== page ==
Holga doubles

I haven’t used my Holga 120 in awhile. I usually save it for the beach and rainy days because its plastic body is perfect for those conditions. I long ago gave up taking my digital camera out in those conditions. The sand combined with the wind at the beach can wreck havoc with electronics. My pinhole and Holga cameras are the best for these wet and windy conditions.

Last week before attending a photography brown bag lunch talk at the Portland Art Museum(third Wednesday every month) I walked around Portland making double exposures. I tried doing opposites in each frame…..Like food restaurants with people on the street or cars parked up and the sign “Run”. Some were successful and some were not, but that’s part of the fun. Never quite sure what I’ll get until the negatives are developed. Isn’t that part of why we like using film?


Teddy Roosevelt and Paris. The rough rider vs refinement.


Pioneer Courthouse Square, the courthouse and a lone man.    The square where crowds congregate vs the lonely man


parked cars and “Run”. Sedentary vs exercise


Camerons Book Store and the gate. Knowledge vs barriers


People on the street and a full parking lot.   People and their belongings parked on the street vs no place to park at all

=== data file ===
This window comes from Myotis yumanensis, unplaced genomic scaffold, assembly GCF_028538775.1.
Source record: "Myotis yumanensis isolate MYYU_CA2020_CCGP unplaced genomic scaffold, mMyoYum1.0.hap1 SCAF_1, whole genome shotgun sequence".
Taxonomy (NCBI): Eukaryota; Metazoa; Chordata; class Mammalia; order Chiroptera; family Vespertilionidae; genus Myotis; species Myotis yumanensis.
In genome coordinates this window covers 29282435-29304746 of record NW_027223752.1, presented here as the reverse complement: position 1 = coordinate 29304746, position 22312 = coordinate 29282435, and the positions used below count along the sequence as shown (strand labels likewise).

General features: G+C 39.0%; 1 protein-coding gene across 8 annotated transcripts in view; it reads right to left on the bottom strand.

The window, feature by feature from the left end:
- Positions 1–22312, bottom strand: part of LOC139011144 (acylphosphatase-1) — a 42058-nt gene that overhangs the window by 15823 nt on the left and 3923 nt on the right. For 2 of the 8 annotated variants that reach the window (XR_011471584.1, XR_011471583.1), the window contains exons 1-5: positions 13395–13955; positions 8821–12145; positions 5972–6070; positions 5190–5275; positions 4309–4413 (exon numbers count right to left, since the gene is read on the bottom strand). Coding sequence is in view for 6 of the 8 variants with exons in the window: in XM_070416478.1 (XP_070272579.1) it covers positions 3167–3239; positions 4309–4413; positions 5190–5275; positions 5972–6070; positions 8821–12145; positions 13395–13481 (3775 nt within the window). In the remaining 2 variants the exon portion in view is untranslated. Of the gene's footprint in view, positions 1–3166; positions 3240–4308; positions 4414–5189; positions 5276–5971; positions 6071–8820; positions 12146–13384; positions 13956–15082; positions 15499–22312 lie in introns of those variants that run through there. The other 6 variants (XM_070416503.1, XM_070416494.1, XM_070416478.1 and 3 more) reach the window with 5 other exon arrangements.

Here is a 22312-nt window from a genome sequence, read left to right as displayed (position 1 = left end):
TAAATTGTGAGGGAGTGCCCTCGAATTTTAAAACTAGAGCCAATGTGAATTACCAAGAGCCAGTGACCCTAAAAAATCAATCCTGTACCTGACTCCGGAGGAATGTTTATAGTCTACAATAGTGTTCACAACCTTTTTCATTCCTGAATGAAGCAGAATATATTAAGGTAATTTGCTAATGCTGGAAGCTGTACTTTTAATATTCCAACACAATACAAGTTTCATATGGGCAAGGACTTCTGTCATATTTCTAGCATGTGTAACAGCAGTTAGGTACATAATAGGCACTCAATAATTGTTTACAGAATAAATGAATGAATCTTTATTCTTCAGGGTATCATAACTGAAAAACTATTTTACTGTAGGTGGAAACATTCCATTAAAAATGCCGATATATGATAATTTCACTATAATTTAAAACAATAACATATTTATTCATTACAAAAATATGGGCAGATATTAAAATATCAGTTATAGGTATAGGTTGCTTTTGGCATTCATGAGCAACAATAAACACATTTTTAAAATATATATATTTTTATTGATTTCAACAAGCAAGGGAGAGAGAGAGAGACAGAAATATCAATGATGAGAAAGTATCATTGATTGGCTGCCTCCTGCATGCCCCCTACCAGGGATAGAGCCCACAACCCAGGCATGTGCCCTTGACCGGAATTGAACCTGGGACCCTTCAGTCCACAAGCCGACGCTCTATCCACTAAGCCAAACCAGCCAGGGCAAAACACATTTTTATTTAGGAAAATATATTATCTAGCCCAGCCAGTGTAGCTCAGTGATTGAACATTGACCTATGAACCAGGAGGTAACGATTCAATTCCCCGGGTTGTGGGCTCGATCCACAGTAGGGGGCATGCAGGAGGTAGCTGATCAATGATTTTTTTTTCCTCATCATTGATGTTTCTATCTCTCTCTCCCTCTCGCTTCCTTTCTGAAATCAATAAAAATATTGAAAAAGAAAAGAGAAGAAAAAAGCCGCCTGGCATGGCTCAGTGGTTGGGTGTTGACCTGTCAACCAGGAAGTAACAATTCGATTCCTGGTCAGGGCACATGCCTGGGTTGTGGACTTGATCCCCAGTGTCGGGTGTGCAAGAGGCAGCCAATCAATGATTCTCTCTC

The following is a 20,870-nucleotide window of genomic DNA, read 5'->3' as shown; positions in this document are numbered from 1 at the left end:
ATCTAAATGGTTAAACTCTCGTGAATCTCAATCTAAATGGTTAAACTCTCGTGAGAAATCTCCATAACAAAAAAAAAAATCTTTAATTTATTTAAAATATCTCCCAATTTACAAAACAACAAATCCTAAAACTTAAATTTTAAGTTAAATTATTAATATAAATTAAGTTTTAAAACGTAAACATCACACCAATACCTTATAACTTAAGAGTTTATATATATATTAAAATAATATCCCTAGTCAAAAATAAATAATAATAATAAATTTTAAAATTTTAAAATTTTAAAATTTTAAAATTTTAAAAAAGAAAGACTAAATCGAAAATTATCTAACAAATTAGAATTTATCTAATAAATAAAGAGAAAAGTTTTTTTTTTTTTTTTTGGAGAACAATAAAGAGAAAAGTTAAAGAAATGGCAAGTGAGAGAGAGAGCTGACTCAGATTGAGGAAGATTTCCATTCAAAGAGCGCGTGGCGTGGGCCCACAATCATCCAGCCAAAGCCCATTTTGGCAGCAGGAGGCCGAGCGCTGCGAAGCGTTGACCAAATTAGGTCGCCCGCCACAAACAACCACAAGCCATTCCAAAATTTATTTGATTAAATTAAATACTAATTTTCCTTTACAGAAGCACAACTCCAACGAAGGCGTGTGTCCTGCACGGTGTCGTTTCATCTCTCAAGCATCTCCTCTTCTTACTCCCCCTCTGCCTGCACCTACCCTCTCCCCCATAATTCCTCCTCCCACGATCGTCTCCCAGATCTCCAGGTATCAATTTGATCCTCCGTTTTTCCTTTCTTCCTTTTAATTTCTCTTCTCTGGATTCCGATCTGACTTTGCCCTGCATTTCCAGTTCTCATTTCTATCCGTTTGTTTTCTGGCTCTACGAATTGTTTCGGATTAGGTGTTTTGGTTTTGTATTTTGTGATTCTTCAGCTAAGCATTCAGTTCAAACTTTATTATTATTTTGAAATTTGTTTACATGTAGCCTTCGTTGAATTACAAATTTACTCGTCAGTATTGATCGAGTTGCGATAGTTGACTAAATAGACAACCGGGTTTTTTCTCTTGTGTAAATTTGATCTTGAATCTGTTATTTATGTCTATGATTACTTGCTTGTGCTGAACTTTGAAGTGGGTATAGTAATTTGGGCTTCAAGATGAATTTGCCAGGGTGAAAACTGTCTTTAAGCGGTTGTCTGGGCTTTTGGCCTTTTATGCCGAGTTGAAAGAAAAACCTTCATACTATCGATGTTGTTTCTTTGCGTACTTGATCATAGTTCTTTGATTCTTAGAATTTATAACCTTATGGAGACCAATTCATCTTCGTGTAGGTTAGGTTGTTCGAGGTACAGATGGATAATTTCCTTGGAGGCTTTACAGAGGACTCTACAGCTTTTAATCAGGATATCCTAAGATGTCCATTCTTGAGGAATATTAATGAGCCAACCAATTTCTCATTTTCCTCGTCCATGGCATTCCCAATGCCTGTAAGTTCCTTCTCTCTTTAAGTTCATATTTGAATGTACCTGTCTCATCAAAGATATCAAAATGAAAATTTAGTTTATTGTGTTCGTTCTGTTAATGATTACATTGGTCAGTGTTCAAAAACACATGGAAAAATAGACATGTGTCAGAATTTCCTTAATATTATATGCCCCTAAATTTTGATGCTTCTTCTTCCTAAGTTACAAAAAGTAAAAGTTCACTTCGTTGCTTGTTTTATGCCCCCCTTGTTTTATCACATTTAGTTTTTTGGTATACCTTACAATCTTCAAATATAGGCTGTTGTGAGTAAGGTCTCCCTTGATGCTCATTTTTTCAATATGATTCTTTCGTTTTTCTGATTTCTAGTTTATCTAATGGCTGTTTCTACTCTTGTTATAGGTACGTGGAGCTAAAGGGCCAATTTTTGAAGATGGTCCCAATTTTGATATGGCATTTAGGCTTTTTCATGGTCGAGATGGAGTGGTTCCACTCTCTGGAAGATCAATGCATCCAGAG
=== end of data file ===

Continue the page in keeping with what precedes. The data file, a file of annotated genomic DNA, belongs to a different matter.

Mc Donalds and a dog with his master. Available food vs those who go hungry

(all images were made on a Holga 120 medium format plastic camera with Ilford Delta 400 film. Developed at home with Ilfosol 3)


About gretchen

I love living in the Pacific Northwest being close to the mountains and the ocean. My hobbies include photography, travel, reading, biking, walking and gardening. I am an Anglophile at heart and try to visit the UK often. My camera goes everywhere with me. I use both digital and film cameras.
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1 Response to Holga doubles

  1. Dan James says:

    Clever opposites! I remember getting my Holga summer of 2012, my first film camera (hundreds were to follow!) The fact that this plastic toy could create any kind of image was (and still is) amazing to me. That you could do multiple exposures (which I discovered on more than one occasion by accident) was even more incredible.

    I’ve done a few film swaps (with 35mm film) where we’ve agreed ahead of time to shoot opposites in the respective layers, like near and far, or people and objects. Generally works better than a random double exposure, as you’ve found too.

    My favourite photograph above is the bookshop one I think.

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